by Caitlin Marceau
Buffy The Vampire Slayer (1996-2003)
The WB Television Network
Buffy The Vampire Slayer has always been a fan-favourite show. Created by Joss Whedon, and based off the film he wrote in the early ‘90s, this program was a hit with audiences when it first debuted and it’s only increased in popularity since its epic finale.
Similar to the movie, the show follows the life of Buffy Summers (Sarah Michelle Gellar) as she fights demons, vampires, and the forces of evil in the town of Sunnydale as the Chosen One/Slayer, while trying to balance high school and a social life. Unlike the film, Buffy’s Watcher is a kind librarian named Rupert Giles (Anthony Head), and her two best friends—Willow (Alyson Hannigan) and Xander (Nicholas Brendon)—help kick ass. The program also gave birth to beloved, and controversial, characters including Spike (James Marsters), Drusilla (Juliet Landau), Cordelia Chase (Charisma Carpenter), Anya (Emma Caulfield Ford), and Angel (David Boreanaz). In addition to inspiring generations of feminists, this series would cause the spinoff program Angel, and a host of comic book storylines.
And we know, we know. We said this list was going to be our 31-favourite movies to get us in the spirit of Halloween, so why would an episode of Buffy be included? Because “Hush” is easily one of the scariest episodes in television history, and has the potential to be its own made-for-tv movie.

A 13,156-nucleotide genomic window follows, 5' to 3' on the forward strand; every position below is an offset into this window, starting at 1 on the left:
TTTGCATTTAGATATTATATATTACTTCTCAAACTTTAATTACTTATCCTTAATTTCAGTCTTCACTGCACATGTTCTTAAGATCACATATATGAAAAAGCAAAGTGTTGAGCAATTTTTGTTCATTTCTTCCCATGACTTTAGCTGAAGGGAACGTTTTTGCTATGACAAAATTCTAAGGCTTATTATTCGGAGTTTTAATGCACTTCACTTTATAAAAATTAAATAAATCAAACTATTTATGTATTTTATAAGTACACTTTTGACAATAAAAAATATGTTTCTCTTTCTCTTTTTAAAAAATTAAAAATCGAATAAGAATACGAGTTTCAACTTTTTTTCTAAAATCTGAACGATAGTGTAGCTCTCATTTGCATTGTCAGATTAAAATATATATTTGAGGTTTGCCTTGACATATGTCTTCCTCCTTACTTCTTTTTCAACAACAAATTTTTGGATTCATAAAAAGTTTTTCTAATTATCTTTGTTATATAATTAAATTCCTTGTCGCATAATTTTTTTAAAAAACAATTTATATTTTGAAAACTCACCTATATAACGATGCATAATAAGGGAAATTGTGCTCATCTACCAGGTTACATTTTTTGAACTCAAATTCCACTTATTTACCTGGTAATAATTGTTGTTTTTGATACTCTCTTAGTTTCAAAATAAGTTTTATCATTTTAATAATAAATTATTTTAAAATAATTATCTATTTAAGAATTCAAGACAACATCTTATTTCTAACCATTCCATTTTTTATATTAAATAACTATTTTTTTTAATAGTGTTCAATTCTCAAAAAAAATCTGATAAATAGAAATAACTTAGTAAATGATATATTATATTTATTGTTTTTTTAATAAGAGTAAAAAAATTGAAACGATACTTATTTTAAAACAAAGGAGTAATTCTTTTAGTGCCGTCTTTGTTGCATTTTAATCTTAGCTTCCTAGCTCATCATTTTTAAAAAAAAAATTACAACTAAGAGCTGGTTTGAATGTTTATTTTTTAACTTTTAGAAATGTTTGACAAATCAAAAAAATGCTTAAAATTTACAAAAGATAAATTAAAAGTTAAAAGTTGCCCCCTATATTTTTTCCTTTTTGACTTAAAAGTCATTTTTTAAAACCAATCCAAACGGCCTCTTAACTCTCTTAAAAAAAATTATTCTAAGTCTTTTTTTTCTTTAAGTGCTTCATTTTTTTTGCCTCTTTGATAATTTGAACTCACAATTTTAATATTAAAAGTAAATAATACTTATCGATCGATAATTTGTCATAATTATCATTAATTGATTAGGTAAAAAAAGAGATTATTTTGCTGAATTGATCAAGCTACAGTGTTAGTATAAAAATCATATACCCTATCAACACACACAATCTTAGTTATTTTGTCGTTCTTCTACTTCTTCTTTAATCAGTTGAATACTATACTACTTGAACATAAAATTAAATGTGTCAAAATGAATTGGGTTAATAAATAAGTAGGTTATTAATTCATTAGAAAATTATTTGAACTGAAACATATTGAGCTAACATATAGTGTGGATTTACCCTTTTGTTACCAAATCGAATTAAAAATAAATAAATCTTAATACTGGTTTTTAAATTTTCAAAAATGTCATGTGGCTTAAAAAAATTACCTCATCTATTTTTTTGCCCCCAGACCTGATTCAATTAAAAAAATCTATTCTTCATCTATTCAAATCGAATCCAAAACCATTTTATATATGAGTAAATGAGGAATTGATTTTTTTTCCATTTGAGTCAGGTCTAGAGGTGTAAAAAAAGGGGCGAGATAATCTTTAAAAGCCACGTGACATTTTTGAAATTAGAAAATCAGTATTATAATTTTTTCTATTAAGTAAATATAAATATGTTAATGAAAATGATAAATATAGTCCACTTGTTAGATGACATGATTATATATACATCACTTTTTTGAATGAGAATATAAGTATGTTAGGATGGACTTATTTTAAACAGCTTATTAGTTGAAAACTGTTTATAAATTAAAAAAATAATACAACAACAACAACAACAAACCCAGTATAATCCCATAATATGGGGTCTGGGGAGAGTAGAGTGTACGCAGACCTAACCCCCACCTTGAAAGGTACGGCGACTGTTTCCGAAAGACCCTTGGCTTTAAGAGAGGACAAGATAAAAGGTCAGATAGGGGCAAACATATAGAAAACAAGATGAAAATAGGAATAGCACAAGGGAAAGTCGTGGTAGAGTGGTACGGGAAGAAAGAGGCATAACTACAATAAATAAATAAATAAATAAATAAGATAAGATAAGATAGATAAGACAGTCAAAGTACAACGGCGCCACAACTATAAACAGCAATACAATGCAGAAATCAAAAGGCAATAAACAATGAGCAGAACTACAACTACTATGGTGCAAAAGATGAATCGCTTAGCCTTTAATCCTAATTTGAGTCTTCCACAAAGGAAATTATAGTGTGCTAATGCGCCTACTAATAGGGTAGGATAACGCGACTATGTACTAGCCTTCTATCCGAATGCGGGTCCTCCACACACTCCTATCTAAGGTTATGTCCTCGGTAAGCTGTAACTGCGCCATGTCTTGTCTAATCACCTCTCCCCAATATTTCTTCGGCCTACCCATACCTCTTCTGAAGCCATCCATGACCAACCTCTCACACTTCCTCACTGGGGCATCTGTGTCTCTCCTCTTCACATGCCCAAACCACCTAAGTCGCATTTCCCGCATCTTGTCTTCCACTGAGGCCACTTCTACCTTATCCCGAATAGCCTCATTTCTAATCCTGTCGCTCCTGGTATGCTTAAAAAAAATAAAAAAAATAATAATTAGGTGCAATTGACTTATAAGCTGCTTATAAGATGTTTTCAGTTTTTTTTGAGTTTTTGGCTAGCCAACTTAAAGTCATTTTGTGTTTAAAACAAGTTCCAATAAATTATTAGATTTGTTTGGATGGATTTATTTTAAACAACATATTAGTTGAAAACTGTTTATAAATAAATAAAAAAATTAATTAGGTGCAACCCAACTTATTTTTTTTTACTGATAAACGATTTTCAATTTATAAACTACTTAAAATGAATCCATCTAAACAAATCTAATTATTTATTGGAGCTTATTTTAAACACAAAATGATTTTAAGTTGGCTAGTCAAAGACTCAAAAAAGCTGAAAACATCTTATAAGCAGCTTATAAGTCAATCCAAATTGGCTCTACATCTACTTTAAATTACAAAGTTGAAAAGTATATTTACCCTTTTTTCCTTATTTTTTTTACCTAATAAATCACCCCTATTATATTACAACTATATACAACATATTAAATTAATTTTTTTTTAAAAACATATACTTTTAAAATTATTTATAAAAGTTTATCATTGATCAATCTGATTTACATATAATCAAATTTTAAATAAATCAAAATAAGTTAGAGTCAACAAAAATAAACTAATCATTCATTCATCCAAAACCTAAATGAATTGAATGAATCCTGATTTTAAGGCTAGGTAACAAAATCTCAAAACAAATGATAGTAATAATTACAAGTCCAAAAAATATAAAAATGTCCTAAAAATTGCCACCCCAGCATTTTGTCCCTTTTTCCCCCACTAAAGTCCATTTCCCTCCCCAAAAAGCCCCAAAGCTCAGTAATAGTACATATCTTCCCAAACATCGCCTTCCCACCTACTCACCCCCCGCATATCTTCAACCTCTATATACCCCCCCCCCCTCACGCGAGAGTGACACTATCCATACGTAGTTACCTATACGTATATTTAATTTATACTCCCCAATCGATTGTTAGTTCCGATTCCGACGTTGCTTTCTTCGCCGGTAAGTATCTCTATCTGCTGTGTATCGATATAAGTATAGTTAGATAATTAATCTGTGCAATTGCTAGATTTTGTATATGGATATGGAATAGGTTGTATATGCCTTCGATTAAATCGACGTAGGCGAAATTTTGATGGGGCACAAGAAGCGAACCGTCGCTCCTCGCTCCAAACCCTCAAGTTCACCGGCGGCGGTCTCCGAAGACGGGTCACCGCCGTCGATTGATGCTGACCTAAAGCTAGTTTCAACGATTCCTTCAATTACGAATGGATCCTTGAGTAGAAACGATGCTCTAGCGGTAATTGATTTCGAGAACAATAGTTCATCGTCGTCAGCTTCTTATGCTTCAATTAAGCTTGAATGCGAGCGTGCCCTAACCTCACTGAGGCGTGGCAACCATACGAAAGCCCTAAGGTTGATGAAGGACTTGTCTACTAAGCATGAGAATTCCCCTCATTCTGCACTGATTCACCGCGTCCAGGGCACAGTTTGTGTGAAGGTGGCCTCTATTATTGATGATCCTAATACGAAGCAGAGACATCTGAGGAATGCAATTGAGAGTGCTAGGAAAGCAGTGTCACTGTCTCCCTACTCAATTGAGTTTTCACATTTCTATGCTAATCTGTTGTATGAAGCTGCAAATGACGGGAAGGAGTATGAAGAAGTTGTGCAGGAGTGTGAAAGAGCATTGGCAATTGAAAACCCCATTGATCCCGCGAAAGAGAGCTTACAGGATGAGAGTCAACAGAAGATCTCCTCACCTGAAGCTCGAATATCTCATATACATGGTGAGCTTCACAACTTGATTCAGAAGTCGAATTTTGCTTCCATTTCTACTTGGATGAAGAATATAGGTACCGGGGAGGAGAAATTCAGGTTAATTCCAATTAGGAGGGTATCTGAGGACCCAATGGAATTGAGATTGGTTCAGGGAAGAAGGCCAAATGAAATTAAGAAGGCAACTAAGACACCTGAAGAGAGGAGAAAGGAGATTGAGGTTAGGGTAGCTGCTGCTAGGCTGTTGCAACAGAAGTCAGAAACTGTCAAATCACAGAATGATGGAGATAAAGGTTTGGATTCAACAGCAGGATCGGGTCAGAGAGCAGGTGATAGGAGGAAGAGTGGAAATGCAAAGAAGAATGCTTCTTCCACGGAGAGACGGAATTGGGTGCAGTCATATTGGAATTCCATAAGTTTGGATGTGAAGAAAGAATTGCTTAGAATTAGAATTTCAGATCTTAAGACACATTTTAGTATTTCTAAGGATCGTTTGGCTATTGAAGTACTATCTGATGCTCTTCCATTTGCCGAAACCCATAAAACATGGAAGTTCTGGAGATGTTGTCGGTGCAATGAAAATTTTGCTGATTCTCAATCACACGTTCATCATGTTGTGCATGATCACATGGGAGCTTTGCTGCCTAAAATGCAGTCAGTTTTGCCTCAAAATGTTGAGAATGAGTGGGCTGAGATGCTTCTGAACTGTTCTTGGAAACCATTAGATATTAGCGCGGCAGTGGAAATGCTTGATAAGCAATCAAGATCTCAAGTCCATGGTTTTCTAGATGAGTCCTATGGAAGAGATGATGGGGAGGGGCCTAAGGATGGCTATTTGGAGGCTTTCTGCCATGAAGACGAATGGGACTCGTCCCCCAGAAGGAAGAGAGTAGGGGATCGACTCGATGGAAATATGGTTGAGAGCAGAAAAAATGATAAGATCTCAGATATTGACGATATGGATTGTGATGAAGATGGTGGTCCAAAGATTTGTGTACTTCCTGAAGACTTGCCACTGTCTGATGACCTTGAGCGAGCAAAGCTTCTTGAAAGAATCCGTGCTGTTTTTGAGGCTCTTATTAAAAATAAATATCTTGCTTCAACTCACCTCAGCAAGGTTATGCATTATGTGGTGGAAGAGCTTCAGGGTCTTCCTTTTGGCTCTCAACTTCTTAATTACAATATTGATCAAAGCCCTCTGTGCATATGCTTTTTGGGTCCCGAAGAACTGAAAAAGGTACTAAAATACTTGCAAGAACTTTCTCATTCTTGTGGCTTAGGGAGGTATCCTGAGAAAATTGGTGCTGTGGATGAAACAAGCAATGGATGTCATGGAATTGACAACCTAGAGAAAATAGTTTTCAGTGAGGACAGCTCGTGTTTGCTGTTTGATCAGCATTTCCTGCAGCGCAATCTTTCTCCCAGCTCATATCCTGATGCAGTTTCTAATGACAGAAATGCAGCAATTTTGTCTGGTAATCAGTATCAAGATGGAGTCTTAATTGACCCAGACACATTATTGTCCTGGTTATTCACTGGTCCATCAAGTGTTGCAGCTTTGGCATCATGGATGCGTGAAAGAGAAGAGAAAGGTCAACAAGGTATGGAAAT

The show features a group of fairytale creatures known as the Gentlemen. In the dead of night they come to a town, steal everyone’s voice so no one can scream, and then collect people’s hearts. The only thing that can stop them is the voice of a princess, or in this case Buffy. Following their visit to Sunnydale, the town is left unable to speak, and most of the episode is spent in silence as things descend into chaos. Of it’s 44-minute runtime, only 17 of them contain any dialogue, and this is widely considered to be the strongest episode in the entire series.
Despite including a major twist for that season, this episode doesn’t require too much backstory to understand, as it functions as primarily as a self-contained narrative. It’s also the episode that launches Willow and Tara’s (Amber Benson) relationship, which was an iconic LGBTQ romance and one of the few to make it to primetime television.
If you’re new to the Buffyverse—or a returning fan—be sure to watch “Hush” this Halloween season, and don’t forget to stop by tomorrow for another instalment of Sanitarium’s 31 Pics Of Halloween.